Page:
Living in the Past: The reader needs to know that I am not a violent man. I have had only one fight in my life. I avoid physical confrontations because of some difficulties I have with my anger. In the fight I did have, I was surprised how well I did and concerned at how much anger I felt at the time. This bent towards non-violence became problematic when I joined the Army. I joined, not out of choice but because I was about to be drafted and wanted some say as to where I ended up.
So, there I was in the late 1960’s taking basic training at Fort Knox where we had bayonet training. This consisted in mounting a knife on the end of an M-14 rifle and thrusting it through a tire mounted on a post. The idea was for us to get familiar with the feeling of killing an enemy soldier. The only feeling I had was revulsion. I was still stationed at Fort Knox the day Civil Rights Leader Martin Luther King Jr. was killed. The word came down we were to be ready to move out on a moment’s notice. We were told we probably would be heading to Chicago to restore peace there.
As I often did at that time in my life, I went for a walk and tried to sort out my feelings. The thought of killing someone or even standing there with a rifle pointed menacingly was not a pleasant thought. I don’t guess it is for anyone. I couldn’t understand all the racial hatred. And the violent reaction to King’s death came on top of the violent anti-war protests. It seemed like the extremists on both side of the debates were putting us soldiers in the middle. And we soldiers had taken an oath not to be political but just to follow orders. We were not even allowed to place political bumper stickers on our cars. It was the closest I ever came to experiencing a kind of civil war: American versus American with American soldiers in the middle.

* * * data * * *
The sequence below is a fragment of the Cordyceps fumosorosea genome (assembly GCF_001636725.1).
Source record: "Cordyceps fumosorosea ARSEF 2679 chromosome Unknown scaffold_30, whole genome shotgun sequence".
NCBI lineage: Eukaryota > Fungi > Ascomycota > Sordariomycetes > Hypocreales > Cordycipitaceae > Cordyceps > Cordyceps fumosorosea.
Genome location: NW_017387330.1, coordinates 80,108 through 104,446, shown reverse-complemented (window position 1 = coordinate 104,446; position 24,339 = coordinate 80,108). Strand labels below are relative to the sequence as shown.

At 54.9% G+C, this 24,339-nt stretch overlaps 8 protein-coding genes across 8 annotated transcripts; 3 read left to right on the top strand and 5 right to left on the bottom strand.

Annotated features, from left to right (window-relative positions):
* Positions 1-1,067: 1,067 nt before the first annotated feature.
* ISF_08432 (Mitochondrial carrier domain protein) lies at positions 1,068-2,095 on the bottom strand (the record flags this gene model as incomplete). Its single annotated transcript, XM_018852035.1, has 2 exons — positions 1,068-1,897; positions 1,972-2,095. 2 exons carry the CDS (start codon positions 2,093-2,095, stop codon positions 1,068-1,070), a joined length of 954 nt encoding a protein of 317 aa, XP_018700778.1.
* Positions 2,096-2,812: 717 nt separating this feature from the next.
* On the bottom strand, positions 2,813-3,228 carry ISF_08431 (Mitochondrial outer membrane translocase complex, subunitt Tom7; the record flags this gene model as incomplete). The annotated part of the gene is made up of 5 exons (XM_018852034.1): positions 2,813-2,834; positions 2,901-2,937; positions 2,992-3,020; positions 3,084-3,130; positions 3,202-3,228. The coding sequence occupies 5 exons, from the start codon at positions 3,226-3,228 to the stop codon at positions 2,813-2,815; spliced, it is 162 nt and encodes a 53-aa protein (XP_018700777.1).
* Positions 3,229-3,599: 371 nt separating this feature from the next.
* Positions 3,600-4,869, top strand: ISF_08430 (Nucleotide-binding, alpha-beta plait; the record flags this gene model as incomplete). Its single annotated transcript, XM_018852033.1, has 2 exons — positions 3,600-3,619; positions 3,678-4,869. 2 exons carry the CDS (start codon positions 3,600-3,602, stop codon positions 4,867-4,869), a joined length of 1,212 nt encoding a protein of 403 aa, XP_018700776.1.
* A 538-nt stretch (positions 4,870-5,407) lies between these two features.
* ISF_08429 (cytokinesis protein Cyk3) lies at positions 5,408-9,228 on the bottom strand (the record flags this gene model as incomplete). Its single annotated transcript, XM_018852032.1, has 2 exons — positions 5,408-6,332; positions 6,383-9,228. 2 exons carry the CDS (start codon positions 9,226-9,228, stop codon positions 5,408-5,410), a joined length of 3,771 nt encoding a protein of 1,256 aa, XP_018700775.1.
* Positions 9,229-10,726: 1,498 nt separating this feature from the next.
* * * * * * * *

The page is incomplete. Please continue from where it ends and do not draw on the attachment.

Fortunately, the orders never came down. We never left Fort Knox and I was spared having to stand up for my principles in the face of military and civilian pressure.
This was only an isolated decision by one soldier during a time of loud debate and violent protests fueled by angry rhetoric. Rhetoric can create heart-wrenching confusion in the hearts of those tasked with either keeping the peace or going to war. And those superiors are only following the dictates of the political leaders be they from the left or the right. Having been in the place of soldier, I just pray that all those making decisions affecting our military take the time to count the human cost beyond equipment, troop strength and casualty numbers.